also known as Swiss Roll
What is a Sponge Cake?
Sponge cake is a light cake made from flour, eggs, sugar, and sometimes baking powder. This cake is believed to have its origins in Europe during the Renaissance period; however, the exact country of origin is widely debated.
Some popular varieties of this cake include:
- Ma Lai Gao 5. Tipsy Cake
- Angel Food Cake 6. Trifle
- Chiffon Cake 7. Victoria Sponge
- Boston Cream Pie
In 2019, the global cake market was valued at $42.94 billion with dessert cakes making up half of that. This cake is the fastest-growing segment of the cake market and is estimated to grow by 3.7%. Every year, people celebrate this traditional dessert on August 23rd.
Origin of sponge cake
Italian cooks are often credited with creating sponge cake during the Renaissance period of 1420 to 1520. These original creations were referred to as “biscuits” and would later evolve into the light and airy cake we know today. The first record of a recipe for this cake was in 1615 by the English poet and author Gervase Markham. However, this dessert was much thinner and crispier than a conventional cake and resembled a cookie.
Many believe that the name “sponge cake” came about in the 17th century in reference to the crumb from this baked good. Through the 18th century, the process of making this cake continued to evolve as baking methods became more complex. By the 19th century, many bakers were using beaten egg whites, which led to the development of the modern sponge cakes. Nowadays, there are many versions of this fluffy cake being enjoyed in countries and cultures all over the world.
While it is lighter than many other desserts, this cake certainly packs on the carbs. A thin slice of this cake can contain 187 calories, 36.4g of carbohydrates, 2.7g of fat, 4.6g of protein, and 144mg of sodium. It also provides noticeable amounts of vitamin A, calcium, potassium, and iron. It is possible to make a healthier version of this dessert by reducing the number of eggs.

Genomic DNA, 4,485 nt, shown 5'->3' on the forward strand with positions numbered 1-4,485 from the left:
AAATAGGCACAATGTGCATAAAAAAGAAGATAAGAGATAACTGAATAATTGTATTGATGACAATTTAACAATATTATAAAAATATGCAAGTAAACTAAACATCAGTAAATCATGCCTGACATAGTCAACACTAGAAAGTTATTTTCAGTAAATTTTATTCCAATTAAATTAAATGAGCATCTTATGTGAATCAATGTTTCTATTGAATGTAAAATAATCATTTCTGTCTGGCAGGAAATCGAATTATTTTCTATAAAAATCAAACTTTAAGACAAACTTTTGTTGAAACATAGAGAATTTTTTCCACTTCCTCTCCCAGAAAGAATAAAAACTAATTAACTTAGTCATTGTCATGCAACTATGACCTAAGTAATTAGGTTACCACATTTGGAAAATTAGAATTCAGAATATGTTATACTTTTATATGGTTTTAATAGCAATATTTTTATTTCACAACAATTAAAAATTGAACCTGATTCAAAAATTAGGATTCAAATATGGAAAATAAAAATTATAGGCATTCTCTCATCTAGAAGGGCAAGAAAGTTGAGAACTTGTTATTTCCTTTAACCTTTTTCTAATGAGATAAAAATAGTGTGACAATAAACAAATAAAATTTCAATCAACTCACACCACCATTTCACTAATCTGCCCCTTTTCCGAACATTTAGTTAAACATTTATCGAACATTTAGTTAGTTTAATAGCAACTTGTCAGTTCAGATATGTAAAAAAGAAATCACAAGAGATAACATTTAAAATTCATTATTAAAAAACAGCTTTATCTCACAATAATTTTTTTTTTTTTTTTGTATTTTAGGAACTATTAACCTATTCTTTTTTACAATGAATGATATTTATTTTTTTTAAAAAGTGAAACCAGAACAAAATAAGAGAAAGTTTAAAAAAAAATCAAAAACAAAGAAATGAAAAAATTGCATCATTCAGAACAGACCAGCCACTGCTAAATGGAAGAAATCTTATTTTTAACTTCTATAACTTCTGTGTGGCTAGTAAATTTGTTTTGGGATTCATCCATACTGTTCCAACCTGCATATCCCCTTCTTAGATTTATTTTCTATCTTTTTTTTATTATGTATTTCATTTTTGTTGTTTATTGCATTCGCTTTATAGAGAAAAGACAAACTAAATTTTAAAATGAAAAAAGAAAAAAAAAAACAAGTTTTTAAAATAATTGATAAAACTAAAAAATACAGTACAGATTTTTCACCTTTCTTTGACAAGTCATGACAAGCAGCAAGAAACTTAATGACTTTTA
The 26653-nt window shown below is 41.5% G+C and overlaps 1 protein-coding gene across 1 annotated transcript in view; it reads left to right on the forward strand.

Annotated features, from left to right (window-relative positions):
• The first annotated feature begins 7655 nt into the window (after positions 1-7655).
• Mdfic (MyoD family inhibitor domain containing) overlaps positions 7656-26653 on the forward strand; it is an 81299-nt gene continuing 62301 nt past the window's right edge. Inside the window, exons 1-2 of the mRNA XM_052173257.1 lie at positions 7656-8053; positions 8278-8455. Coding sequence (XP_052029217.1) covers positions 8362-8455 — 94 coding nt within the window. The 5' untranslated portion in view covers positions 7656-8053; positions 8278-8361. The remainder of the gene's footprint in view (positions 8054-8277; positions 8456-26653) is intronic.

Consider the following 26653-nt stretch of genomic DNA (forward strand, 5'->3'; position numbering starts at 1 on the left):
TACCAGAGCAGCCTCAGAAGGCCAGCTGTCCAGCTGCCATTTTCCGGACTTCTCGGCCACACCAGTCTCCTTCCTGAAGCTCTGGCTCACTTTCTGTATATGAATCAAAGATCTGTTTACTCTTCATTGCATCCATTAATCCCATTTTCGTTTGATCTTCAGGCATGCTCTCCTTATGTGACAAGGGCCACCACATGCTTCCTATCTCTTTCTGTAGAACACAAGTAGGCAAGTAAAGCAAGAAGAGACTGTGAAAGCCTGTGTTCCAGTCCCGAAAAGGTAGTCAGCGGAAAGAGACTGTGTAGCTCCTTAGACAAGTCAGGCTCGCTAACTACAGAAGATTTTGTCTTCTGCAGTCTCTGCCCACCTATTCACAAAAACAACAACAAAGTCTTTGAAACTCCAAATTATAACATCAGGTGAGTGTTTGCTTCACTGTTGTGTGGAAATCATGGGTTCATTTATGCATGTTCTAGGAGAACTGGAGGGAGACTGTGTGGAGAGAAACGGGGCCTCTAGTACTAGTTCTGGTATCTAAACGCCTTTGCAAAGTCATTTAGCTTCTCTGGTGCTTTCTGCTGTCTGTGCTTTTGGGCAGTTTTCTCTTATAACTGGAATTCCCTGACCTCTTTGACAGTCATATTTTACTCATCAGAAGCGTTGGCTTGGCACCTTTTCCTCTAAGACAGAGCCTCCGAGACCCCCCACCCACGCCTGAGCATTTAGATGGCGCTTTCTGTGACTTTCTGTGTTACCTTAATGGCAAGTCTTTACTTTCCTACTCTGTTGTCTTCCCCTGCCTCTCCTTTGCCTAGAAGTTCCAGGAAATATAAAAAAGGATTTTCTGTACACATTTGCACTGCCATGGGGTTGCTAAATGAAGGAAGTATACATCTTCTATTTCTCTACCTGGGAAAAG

The commercial production begins with mixing flour, eggs, and sugar. These ingredients are combined in a mixer to create a smooth batter. Next, the batter is placed in a separate high-speed mixer, which injects nitrogen into the batter. Then, the batter is placed on a tray and sent to the oven to bake. After this cake is baked, it is left to cool down before it’s packaged, labeled, and shipped off to stores and bakeries.
Light and fluffy sponge cakes taste best when it’s fresh out of the oven. However, if you want to keep your cake to enjoy later, it’s vital to store it properly. The best way to keep your cake moist and flavorful is to store it in an airtight container or wrap it in cling film. If your cake doesn’t have any cream, it can be tightly wrapped and safely stored at room temperature for 7-10 days. Although if it does have cream, make sure that you wrap any leftovers and store them in the refrigerator for no more than 1 week.
Sponge cake recipes
This cake is a popular dessert that can be reinvented in many ways. Here are some popular recipes:
The Food & Drug Administration defines sponge cake as a lightweight cake without icing, filling, or heaving ingredients. Typically, these cakes should not weigh more than 4 grams per cubic inch. The FDA also regulates the labeling of this food and specifies the reference amount and label statement that producers should include on labels.
Stradley, Linda. “Sponge Cake History.” Whatscookingamerica.net, What’s Cooking America, 8 Nov. 2016, whatscookingamerica.net/History/Cakes/SpongeCake.htm.
“Sponge Cake: Baking Processes.” Bakerpedia.com, BAKERpedia, 24 Jan. 2020, bakerpedia.com/processes/sponge-cake/.
“Types Of Sponge Cake – Sponge Cake History.” Thenibble.com, The Nibble, 23 Aug. 2015, blog.thenibble.com/2015/08/23/food-101-sponge-cake-history-types/.
“Product Categories and Products.” U.S. Food and Drug Administration, FDA, 4 Sept. 2014, www.fda.gov/product-categories-and-products.